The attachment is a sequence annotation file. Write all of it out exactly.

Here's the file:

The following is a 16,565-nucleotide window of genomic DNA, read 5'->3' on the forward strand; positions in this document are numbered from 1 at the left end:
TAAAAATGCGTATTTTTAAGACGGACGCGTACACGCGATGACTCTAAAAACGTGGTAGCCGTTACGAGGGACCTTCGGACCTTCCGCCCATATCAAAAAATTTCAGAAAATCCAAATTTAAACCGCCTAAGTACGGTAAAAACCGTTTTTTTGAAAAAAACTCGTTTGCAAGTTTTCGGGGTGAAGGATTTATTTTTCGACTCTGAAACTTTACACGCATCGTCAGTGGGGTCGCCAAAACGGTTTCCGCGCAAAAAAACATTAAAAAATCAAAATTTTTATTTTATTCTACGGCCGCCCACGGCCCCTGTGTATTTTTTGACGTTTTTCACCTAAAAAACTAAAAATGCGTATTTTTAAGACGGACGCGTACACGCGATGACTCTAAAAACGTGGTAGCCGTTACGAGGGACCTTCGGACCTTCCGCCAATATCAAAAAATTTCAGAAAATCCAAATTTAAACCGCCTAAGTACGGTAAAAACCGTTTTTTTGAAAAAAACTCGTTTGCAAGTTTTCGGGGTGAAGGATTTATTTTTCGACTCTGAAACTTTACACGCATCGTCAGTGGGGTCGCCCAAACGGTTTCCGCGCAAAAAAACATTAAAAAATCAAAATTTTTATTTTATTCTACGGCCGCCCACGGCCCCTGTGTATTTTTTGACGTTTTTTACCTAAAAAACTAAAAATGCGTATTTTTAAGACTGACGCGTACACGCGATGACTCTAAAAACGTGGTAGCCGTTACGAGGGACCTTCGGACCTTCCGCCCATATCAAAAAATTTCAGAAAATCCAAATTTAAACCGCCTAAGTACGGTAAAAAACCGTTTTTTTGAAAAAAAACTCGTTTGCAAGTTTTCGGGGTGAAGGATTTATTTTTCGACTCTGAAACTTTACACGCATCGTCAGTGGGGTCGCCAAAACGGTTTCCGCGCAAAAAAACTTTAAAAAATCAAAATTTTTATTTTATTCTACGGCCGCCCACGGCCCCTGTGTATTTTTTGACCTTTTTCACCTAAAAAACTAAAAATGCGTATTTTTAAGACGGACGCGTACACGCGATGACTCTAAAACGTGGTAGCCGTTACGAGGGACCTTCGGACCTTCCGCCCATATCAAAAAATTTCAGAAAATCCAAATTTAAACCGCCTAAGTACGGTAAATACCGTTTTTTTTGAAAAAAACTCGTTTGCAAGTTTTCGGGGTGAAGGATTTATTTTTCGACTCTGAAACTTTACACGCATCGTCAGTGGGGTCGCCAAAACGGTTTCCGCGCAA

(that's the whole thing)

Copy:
The following is a 16,565-nucleotide window of genomic DNA, read 5'->3' on the forward strand; positions in this document are numbered from 1 at the left end:
TAAAAATGCGTATTTTTAAGACGGACGCGTACACGCGATGACTCTAAAAACGTGGTAGCCGTTACGAGGGACCTTCGGACCTTCCGCCCATATCAAAAAATTTCAGAAAATCCAAATTTAAACCGCCTAAGTACGGTAAAAACCGTTTTTTTGAAAAAAACTCGTTTGCAAGTTTTCGGGGTGAAGGATTTATTTTTCGACTCTGAAACTTTACACGCATCGTCAGTGGGGTCGCCAAAACGGTTTCCGCGCAAAAAAACATTAAAAAATCAAAATTTTTATTTTATTCTACGGCCGCCCACGGCCCCTGTGTATTTTTTGACGTTTTTCACCTAAAAAACTAAAAATGCGTATTTTTAAGACGGACGCGTACACGCGATGACTCTAAAAACGTGGTAGCCGTTACGAGGGACCTTCGGACCTTCCGCCAATATCAAAAAATTTCAGAAAATCCAAATTTAAACCGCCTAAGTACGGTAAAAACCGTTTTTTTGAAAAAAACTCGTTTGCAAGTTTTCGGGGTGAAGGATTTATTTTTCGACTCTGAAACTTTACACGCATCGTCAGTGGGGTCGCCCAAACGGTTTCCGCGCAAAAAAACATTAAAAAATCAAAATTTTTATTTTATTCTACGGCCGCCCACGGCCCCTGTGTATTTTTTGACGTTTTTTACCTAAAAAACTAAAAATGCGTATTTTTAAGACTGACGCGTACACGCGATGACTCTAAAAACGTGGTAGCCGTTACGAGGGACCTTCGGACCTTCCGCCCATATCAAAAAATTTCAGAAAATCCAAATTTAAACCGCCTAAGTACGGTAAAAAACCGTTTTTTTGAAAAAAAACTCGTTTGCAAGTTTTCGGGGTGAAGGATTTATTTTTCGACTCTGAAACTTTACACGCATCGTCAGTGGGGTCGCCAAAACGGTTTCCGCGCAAAAAAACTTTAAAAAATCAAAATTTTTATTTTATTCTACGGCCGCCCACGGCCCCTGTGTATTTTTTGACCTTTTTCACCTAAAAAACTAAAAATGCGTATTTTTAAGACGGACGCGTACACGCGATGACTCTAAAACGTGGTAGCCGTTACGAGGGACCTTCGGACCTTCCGCCCATATCAAAAAATTTCAGAAAATCCAAATTTAAACCGCCTAAGTACGGTAAATACCGTTTTTTTTGAAAAAAACTCGTTTGCAAGTTTTCGGGGTGAAGGATTTATTTTTCGACTCTGAAACTTTACACGCATCGTCAGTGGGGTCGCCAAAACGGTTTCCGCGCAA